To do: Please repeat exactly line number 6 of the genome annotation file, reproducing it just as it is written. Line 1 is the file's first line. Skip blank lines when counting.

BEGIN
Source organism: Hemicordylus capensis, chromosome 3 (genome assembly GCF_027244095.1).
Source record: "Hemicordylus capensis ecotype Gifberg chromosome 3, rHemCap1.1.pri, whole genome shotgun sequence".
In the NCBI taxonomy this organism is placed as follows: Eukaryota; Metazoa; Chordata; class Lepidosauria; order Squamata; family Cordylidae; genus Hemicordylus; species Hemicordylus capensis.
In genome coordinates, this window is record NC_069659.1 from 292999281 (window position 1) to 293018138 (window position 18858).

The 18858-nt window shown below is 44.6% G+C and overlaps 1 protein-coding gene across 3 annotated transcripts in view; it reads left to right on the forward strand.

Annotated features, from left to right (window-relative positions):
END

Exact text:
Annotated features, from left to right (window-relative positions):